He was ten, I was eleven. One day we learned we’d be sharing my parents until his got their shit together.
Fast forward to today. We’re both 27 and can safely say they will not be getting their shit together. He is my brother and that ain’t gon’ change.
I got my own place a few months back. I’m incredibly lucky with the resources I’ve come into just by doing what I love (this). The new place also allowed me to take Ian under my wing.
The location made finding a job easy for Ian — he got hired on the spot a popular bar.
And since his only access to money was through my wallet he was forced to eat vegetables instead of Burger King.
Then another break happened: yesterday, after four weeks of back-and-forths and another four rounds of intense interviews, he got a big break: Ian was offered, and accepted, a corporate post at one of the most respected restaurants in town. In fact, the Obamas ate there and ordered takeout for their entire Secret Service detail.
Good things happen when you put your ass where your heart wants to be.
But if we're being honest here (as I tend to), history says he won't last more than a few months at the same company. That's actually a trait most people would tell you we share, albeit for wildly different reasons. I disagree with them. The way I see things, I've had one job since college and I'll have one job the rest of my life.
I'll just do it for lots of different people.
Better lives make better stories. That's why I'm so fascinated by the lives of my foster brothers. We had fifteen over the years, but thirteen through the Division of Family Services. Then we adopted four.
If nothing else, it has been fascinating. The drama they encounter and the richness of their interactions drove me to write. Those loons who I call my brothers to this day (unless I'm pissed off) were the original spark of the hobby that birthed my career!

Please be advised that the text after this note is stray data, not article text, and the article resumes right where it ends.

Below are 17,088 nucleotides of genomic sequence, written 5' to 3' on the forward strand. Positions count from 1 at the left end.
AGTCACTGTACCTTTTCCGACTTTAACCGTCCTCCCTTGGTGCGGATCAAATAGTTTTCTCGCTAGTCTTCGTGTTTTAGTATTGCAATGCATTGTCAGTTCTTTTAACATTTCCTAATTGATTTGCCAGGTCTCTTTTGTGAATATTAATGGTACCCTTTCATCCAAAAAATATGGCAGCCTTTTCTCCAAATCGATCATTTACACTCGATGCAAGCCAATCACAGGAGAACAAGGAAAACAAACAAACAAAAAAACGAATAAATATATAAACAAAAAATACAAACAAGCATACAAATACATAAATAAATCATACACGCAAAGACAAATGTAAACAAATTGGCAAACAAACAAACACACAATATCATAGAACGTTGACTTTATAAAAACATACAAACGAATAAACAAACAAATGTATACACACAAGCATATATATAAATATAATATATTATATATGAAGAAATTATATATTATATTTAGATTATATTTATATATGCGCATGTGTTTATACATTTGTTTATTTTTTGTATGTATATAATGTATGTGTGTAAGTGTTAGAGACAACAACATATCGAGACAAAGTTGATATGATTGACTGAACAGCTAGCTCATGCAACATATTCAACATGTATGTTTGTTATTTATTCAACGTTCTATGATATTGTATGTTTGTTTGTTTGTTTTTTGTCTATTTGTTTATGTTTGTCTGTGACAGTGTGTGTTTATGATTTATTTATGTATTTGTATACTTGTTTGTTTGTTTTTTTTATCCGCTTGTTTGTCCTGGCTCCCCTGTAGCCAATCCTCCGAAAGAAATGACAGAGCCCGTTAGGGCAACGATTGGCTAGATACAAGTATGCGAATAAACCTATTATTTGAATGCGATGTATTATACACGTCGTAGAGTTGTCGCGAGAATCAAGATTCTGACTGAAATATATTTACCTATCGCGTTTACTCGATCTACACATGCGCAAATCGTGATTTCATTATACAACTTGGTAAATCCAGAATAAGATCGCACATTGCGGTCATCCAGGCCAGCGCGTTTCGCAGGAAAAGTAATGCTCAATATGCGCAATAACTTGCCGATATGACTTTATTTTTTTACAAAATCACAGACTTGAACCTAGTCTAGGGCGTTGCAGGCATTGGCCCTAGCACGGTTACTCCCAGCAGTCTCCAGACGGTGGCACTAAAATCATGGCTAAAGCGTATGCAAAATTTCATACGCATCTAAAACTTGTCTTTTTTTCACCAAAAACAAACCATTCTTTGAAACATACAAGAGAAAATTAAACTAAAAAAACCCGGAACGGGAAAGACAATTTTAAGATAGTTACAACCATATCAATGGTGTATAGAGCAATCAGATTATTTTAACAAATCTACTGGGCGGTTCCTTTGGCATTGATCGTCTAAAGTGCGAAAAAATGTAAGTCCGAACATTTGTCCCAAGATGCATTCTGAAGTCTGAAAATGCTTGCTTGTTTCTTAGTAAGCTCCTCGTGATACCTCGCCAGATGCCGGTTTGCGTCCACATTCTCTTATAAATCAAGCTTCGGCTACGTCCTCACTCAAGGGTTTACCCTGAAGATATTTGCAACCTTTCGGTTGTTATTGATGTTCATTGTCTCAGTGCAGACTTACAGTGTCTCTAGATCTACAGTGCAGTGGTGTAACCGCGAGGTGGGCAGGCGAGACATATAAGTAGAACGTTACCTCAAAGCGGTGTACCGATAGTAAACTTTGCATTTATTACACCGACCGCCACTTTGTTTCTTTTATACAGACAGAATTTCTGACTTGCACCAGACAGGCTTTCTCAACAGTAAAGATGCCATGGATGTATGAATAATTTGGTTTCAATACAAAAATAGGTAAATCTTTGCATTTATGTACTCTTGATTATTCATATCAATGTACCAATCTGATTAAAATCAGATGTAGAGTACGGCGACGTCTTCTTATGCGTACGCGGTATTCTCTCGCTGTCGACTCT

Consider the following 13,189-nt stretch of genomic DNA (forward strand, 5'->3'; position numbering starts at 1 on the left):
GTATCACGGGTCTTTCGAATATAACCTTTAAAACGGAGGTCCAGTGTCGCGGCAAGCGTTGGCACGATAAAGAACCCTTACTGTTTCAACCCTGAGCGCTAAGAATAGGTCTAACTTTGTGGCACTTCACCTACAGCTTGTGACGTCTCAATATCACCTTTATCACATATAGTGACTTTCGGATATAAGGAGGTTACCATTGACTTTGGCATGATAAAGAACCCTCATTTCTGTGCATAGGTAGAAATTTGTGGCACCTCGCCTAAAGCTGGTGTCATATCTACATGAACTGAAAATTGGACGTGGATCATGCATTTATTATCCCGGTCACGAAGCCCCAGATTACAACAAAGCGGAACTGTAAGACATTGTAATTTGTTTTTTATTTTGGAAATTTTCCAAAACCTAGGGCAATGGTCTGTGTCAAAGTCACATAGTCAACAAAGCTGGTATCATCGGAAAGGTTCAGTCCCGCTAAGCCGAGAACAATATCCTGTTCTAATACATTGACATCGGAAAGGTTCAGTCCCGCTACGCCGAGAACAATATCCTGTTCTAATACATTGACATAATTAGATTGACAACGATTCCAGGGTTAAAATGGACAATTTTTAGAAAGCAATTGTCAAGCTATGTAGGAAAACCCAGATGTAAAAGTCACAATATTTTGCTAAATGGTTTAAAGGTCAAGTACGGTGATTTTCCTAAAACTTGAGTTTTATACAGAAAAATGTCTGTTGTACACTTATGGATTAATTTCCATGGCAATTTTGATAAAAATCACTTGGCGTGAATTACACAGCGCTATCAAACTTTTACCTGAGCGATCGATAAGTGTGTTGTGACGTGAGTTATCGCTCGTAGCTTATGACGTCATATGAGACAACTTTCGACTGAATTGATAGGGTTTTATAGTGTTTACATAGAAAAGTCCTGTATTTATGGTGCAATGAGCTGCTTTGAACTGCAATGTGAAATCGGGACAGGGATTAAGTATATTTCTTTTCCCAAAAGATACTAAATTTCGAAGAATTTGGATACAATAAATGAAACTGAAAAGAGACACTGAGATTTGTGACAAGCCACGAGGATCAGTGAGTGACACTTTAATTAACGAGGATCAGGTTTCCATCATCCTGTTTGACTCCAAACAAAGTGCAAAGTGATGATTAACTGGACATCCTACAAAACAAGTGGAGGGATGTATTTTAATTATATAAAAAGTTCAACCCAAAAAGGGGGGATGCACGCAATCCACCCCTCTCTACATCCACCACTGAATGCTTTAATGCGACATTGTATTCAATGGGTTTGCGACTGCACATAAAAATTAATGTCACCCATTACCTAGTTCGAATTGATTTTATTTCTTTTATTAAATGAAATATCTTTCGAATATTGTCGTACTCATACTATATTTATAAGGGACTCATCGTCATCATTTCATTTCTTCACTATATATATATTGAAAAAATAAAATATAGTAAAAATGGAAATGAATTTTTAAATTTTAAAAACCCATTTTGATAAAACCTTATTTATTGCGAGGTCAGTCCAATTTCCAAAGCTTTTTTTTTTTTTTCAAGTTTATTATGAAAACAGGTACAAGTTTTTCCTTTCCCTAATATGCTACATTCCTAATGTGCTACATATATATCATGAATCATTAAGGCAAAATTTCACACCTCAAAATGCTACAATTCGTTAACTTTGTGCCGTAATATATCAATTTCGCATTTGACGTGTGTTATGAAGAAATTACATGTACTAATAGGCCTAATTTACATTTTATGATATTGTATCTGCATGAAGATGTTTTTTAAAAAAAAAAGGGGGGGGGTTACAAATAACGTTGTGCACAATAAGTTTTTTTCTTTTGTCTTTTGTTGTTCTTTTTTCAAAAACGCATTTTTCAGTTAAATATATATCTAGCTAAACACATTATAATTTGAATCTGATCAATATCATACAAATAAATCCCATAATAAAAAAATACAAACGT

Pain gives art meaning.
Without a story and a context, meaning cannot arise. Storytelling signs Meaning’s checks, is what I’m saying.
The stories we tell ourselves shape reality.
Ian's story made him homeless. His story might get him again some day, too. More likely than not, even.
Yet my favorite thing about storytelling is what Pixar calls the "all is lost moment." That's when the second act ends in crisis and sets up a triumphant third-act resolution.
Or, to phrase it more colloquially: shit's gotta be thoroughly fucked before anyone celebrates you un-fucking it.
So now it's time to pop champagne and enjoy this moment in the actual moment. Let's celebrate the dedication, patience, and toughness he displayed and let's hope it gets him through his next obstacle a little smoother.
Just remember he's not fixed and he never will be. But that's okay because neither will you, by the way. In the real world all we can be tomorrow is a little less broken than we were today.
That's not pessimism, it's poetry.
Ian was a homeless dude crashing on my couch and living off my PB&J stash, then rallied from behind and outkicked his coverage with an incredible job. He became a little less broken.
The truth is the universe's most powerful weapon. But truth bombs leave a hell of a crater. And you'll almost certainly have an "all is lost" moment immediately after it goes boom.
So, hang in there. Because in a minute, shit's gonna get totally un-fucked.
And the crowd goes wild.